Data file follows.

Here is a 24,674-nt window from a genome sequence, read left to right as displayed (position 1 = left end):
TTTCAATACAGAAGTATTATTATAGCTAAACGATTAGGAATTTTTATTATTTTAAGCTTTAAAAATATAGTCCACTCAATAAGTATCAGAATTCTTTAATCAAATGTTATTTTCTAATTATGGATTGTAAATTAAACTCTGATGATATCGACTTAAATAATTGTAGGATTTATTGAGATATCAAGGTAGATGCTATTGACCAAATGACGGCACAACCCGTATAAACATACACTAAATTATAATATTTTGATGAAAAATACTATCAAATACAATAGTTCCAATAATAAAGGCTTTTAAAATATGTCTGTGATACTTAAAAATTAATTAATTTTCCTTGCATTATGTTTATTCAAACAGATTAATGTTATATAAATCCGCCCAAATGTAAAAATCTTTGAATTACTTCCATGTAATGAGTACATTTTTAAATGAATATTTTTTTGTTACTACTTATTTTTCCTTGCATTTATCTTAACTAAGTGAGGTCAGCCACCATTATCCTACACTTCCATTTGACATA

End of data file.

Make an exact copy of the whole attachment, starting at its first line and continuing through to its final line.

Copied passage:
Here is a 24,674-nt window from a genome sequence, read left to right as displayed (position 1 = left end):
TTTCAATACAGAAGTATTATTATAGCTAAACGATTAGGAATTTTTATTATTTTAAGCTTTAAAAATATAGTCCACTCAATAAGTATCAGAATTCTTTAATCAAATGTTATTTTCTAATTATGGATTGTAAATTAAACTCTGATGATATCGACTTAAATAATTGTAGGATTTATTGAGATATCAAGGTAGATGCTATTGACCAAATGACGGCACAACCCGTATAAACATACACTAAATTATAATATTTTGATGAAAAATACTATCAAATACAATAGTTCCAATAATAAAGGCTTTTAAAATATGTCTGTGATACTTAAAAATTAATTAATTTTCCTTGCATTATGTTTATTCAAACAGATTAATGTTATATAAATCCGCCCAAATGTAAAAATCTTTGAATTACTTCCATGTAATGAGTACATTTTTAAATGAATATTTTTTTGTTACTACTTATTTTTCCTTGCATTTATCTTAACTAAGTGAGGTCAGCCACCATTATCCTACACTTCCATTTGACATA